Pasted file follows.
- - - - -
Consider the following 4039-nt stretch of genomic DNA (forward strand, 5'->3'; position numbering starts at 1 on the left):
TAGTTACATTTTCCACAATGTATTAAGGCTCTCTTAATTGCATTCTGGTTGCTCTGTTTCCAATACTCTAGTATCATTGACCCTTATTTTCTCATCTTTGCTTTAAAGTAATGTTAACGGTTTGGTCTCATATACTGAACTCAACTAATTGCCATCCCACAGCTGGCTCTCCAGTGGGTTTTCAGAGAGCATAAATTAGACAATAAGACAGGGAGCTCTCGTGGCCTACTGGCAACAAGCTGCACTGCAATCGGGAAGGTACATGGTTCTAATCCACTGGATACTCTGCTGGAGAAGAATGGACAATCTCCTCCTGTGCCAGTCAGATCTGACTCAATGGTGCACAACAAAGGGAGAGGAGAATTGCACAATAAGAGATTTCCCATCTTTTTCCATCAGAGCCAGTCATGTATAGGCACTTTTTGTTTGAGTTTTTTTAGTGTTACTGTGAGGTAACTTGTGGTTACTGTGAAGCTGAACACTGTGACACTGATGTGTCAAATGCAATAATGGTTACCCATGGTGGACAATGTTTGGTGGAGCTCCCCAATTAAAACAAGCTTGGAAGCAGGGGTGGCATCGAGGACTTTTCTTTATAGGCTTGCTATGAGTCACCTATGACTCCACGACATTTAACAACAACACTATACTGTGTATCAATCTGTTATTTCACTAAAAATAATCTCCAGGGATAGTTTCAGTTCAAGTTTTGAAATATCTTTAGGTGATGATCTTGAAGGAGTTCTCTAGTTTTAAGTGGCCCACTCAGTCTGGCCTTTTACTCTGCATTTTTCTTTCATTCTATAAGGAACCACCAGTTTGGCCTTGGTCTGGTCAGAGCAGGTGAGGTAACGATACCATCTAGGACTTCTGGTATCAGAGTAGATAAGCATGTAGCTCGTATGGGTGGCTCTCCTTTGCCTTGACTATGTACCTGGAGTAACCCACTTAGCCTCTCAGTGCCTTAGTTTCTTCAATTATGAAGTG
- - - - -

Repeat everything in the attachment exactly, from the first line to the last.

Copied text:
Consider the following 4039-nt stretch of genomic DNA (forward strand, 5'->3'; position numbering starts at 1 on the left):
TAGTTACATTTTCCACAATGTATTAAGGCTCTCTTAATTGCATTCTGGTTGCTCTGTTTCCAATACTCTAGTATCATTGACCCTTATTTTCTCATCTTTGCTTTAAAGTAATGTTAACGGTTTGGTCTCATATACTGAACTCAACTAATTGCCATCCCACAGCTGGCTCTCCAGTGGGTTTTCAGAGAGCATAAATTAGACAATAAGACAGGGAGCTCTCGTGGCCTACTGGCAACAAGCTGCACTGCAATCGGGAAGGTACATGGTTCTAATCCACTGGATACTCTGCTGGAGAAGAATGGACAATCTCCTCCTGTGCCAGTCAGATCTGACTCAATGGTGCACAACAAAGGGAGAGGAGAATTGCACAATAAGAGATTTCCCATCTTTTTCCATCAGAGCCAGTCATGTATAGGCACTTTTTGTTTGAGTTTTTTTAGTGTTACTGTGAGGTAACTTGTGGTTACTGTGAAGCTGAACACTGTGACACTGATGTGTCAAATGCAATAATGGTTACCCATGGTGGACAATGTTTGGTGGAGCTCCCCAATTAAAACAAGCTTGGAAGCAGGGGTGGCATCGAGGACTTTTCTTTATAGGCTTGCTATGAGTCACCTATGACTCCACGACATTTAACAACAACACTATACTGTGTATCAATCTGTTATTTCACTAAAAATAATCTCCAGGGATAGTTTCAGTTCAAGTTTTGAAATATCTTTAGGTGATGATCTTGAAGGAGTTCTCTAGTTTTAAGTGGCCCACTCAGTCTGGCCTTTTACTCTGCATTTTTCTTTCATTCTATAAGGAACCACCAGTTTGGCCTTGGTCTGGTCAGAGCAGGTGAGGTAACGATACCATCTAGGACTTCTGGTATCAGAGTAGATAAGCATGTAGCTCGTATGGGTGGCTCTCCTTTGCCTTGACTATGTACCTGGAGTAACCCACTTAGCCTCTCAGTGCCTTAGTTTCTTCAATTATGAAGTG